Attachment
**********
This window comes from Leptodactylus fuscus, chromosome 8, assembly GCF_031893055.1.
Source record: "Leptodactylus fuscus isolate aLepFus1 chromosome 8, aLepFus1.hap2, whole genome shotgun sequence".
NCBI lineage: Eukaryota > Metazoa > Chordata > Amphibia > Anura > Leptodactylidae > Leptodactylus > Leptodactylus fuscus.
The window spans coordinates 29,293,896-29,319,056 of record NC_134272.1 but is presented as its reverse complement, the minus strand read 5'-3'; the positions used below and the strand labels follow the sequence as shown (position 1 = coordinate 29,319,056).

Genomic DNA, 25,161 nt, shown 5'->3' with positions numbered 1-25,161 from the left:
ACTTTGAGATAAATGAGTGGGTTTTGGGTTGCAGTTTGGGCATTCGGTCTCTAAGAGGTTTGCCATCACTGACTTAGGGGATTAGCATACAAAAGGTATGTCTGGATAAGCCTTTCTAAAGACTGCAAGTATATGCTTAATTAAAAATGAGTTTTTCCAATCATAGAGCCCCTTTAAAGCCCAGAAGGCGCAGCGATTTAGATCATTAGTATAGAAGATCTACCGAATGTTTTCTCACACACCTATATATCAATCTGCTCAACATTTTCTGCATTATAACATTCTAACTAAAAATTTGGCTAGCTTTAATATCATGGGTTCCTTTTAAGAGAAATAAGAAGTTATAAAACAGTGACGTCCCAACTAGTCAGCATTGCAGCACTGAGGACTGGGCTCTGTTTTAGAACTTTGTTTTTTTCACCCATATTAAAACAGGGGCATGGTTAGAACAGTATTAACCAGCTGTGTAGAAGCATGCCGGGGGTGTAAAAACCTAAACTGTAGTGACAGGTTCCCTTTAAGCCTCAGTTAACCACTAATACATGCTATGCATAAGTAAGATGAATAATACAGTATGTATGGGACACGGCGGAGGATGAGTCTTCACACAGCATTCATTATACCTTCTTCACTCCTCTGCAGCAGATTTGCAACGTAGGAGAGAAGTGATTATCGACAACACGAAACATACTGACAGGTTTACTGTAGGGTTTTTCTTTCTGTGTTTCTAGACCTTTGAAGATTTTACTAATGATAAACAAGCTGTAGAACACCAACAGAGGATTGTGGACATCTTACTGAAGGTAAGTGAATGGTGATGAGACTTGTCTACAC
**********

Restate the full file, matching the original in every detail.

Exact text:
This window comes from Leptodactylus fuscus, chromosome 8, assembly GCF_031893055.1.
Source record: "Leptodactylus fuscus isolate aLepFus1 chromosome 8, aLepFus1.hap2, whole genome shotgun sequence".
NCBI lineage: Eukaryota > Metazoa > Chordata > Amphibia > Anura > Leptodactylidae > Leptodactylus > Leptodactylus fuscus.
The window spans coordinates 29,293,896-29,319,056 of record NC_134272.1 but is presented as its reverse complement, the minus strand read 5'-3'; the positions used below and the strand labels follow the sequence as shown (position 1 = coordinate 29,319,056).

Genomic DNA, 25,161 nt, shown 5'->3' with positions numbered 1-25,161 from the left:
ACTTTGAGATAAATGAGTGGGTTTTGGGTTGCAGTTTGGGCATTCGGTCTCTAAGAGGTTTGCCATCACTGACTTAGGGGATTAGCATACAAAAGGTATGTCTGGATAAGCCTTTCTAAAGACTGCAAGTATATGCTTAATTAAAAATGAGTTTTTCCAATCATAGAGCCCCTTTAAAGCCCAGAAGGCGCAGCGATTTAGATCATTAGTATAGAAGATCTACCGAATGTTTTCTCACACACCTATATATCAATCTGCTCAACATTTTCTGCATTATAACATTCTAACTAAAAATTTGGCTAGCTTTAATATCATGGGTTCCTTTTAAGAGAAATAAGAAGTTATAAAACAGTGACGTCCCAACTAGTCAGCATTGCAGCACTGAGGACTGGGCTCTGTTTTAGAACTTTGTTTTTTTCACCCATATTAAAACAGGGGCATGGTTAGAACAGTATTAACCAGCTGTGTAGAAGCATGCCGGGGGTGTAAAAACCTAAACTGTAGTGACAGGTTCCCTTTAAGCCTCAGTTAACCACTAATACATGCTATGCATAAGTAAGATGAATAATACAGTATGTATGGGACACGGCGGAGGATGAGTCTTCACACAGCATTCATTATACCTTCTTCACTCCTCTGCAGCAGATTTGCAACGTAGGAGAGAAGTGATTATCGACAACACGAAACATACTGACAGGTTTACTGTAGGGTTTTTCTTTCTGTGTTTCTAGACCTTTGAAGATTTTACTAATGATAAACAAGCTGTAGAACACCAACAGAGGATTGTGGACATCTTACTGAAGGTAAGTGAATGGTGATGAGACTTGTCTACAC